The Omura’s whales are an amazing sight to behold, albeit rare as it is. But thanks to researchers observing the fairly unknown Omura’s whales, the public has seen some exciting new findings.
Dr. Salvatore Cerchio, a marine mammal biologist at the New England Aquarium, and his team were studying the elusive whale species near Nosy Be, a tiny island off the coast of Madagascar.
They managed to strike gold this week by releasing a nearly two-minute video of the mysterious ocean creatures in the wild. Dr. Cerchio posted the video to the Aquarium’s website.
This is the second video posted by Cerchio and his team of international biologists, and we can see the Omura’s whales swimming smoothly near the surface then disappearing into the deep, turquoise waters.
The subjects are mother and a calf whale pairs and they’re seen doing what they do best: expanding their throat pleats so they can eat krill. According to a statement from the Aquarium, the whales in the species also have distinct markings and colorations.
Unlike the Bryde’s whales – which are often confused for Omura’s whales – the Omura’s whales have “a white lower right jaw, a dark lower left jaw, and a white wash of pigmentation on the right side of their bodies.”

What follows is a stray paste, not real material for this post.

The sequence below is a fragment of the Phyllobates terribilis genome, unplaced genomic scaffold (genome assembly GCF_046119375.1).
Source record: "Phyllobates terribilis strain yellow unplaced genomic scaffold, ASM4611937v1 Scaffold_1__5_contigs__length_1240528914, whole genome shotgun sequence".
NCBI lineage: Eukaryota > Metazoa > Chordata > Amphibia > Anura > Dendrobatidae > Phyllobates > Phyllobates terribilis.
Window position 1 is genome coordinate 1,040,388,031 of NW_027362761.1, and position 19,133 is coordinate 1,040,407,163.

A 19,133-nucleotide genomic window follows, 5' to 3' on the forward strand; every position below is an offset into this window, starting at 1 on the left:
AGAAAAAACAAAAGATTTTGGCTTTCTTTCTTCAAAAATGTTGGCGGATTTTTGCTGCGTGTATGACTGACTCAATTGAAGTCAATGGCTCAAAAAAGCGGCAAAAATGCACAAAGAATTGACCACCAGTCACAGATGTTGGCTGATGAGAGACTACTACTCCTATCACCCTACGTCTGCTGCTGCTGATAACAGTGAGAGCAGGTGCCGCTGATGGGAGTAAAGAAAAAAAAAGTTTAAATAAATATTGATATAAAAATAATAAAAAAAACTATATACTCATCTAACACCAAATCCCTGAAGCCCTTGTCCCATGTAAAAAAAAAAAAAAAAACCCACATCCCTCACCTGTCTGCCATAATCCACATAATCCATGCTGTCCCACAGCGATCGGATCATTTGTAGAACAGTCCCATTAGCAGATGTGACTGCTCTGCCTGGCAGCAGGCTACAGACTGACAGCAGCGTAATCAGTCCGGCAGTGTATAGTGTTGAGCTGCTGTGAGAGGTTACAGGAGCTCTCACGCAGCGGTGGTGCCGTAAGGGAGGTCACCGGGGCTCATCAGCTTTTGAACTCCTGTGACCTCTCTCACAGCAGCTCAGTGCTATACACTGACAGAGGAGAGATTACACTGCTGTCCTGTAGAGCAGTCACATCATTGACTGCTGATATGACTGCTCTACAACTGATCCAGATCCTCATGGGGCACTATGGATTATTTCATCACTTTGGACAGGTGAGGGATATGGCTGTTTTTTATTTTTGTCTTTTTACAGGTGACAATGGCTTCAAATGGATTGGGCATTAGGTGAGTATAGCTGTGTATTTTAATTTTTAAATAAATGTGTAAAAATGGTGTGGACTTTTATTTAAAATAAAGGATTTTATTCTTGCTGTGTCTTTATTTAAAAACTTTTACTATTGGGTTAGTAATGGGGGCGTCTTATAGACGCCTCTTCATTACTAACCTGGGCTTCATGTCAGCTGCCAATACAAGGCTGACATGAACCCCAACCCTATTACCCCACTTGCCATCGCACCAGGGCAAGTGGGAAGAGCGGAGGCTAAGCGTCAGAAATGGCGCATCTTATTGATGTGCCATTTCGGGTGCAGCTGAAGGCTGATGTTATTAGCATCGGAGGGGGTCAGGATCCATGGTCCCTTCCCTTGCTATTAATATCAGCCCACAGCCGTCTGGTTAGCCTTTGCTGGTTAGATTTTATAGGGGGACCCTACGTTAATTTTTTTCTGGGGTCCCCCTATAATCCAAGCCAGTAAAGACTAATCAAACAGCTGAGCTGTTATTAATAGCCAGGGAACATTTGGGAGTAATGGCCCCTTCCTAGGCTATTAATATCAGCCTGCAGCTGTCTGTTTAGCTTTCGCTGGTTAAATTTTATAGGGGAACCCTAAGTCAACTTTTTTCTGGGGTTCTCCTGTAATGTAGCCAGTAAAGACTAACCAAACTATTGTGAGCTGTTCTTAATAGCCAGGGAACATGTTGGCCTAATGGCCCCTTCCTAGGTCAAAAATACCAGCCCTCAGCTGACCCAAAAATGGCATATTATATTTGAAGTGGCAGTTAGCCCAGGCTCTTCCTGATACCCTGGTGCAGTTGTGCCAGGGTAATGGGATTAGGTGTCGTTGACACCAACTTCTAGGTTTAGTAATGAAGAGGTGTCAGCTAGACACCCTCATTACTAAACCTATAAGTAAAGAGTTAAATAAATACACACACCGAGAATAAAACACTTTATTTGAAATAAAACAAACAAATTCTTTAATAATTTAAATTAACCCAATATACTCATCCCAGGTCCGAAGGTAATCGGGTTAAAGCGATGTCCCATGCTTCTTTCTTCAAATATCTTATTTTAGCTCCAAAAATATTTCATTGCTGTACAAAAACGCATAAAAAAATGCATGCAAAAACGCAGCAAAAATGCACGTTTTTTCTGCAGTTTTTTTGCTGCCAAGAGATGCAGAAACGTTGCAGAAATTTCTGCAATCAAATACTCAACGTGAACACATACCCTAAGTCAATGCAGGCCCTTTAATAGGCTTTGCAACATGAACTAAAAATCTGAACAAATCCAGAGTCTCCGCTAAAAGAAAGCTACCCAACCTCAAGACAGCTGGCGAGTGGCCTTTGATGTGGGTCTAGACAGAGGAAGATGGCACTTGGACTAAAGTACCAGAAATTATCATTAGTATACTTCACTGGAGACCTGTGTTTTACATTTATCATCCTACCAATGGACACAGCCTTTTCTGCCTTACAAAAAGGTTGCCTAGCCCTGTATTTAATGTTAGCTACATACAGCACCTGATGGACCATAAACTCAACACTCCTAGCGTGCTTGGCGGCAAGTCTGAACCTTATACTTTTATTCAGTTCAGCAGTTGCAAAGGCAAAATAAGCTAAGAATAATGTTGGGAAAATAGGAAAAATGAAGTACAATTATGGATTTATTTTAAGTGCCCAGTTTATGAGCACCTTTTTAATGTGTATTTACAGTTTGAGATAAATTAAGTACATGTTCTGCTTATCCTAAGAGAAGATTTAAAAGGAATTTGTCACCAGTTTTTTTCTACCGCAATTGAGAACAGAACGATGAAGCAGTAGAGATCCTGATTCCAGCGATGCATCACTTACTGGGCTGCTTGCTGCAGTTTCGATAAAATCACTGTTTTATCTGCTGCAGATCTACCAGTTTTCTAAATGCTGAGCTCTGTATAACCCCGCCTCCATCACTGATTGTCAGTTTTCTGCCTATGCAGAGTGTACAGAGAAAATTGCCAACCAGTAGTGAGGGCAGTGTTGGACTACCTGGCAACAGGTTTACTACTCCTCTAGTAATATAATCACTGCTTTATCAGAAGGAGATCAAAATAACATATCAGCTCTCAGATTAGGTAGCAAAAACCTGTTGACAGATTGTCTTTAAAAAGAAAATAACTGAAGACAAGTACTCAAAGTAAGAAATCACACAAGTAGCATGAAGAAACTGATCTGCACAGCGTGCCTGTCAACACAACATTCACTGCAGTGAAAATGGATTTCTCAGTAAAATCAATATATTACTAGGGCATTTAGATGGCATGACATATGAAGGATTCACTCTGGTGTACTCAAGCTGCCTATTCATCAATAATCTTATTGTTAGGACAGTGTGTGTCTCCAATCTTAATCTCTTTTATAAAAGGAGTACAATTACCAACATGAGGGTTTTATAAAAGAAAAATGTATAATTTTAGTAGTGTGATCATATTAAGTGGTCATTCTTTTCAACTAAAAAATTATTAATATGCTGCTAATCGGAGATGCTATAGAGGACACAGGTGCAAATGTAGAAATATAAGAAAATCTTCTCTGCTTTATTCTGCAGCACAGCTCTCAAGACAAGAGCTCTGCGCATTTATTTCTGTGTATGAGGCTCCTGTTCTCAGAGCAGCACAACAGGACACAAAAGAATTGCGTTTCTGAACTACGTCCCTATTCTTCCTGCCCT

Experts know very little about this particular species of whales; they don’t even know how many of their numbers are alive today. Back in October, Dr. Cerchio published the first-ever video of the whales, which he filmed during an expedition in 2013 near the same island.
With the video, the biologist also released a study of the whales, which was featured in the journal Royal Society Open Science. The study is thought to include the first confirmed pictures and field observations of the Omura’s whales in their natural habitat.
A month after he released the video, Cerchio and his team of biologists went back to Madagascar to continue their research; this is when the latest footage was filmed.
According to the Aquarium, Cerchio has been observing marine mammals living near Madagascar since 2004, but these two past trips were “a whale jackpot.” Never before have the Omura’s whales been seen in such record numbers.
On his latest trip, Cerchio saw nearly twice as many Omura’s whales than all of his previous trips combined. He hopes to return to Madagascar in May, as his research was and continues to be funded by the US Marine Mammal Commission.
Image Source: Nature World News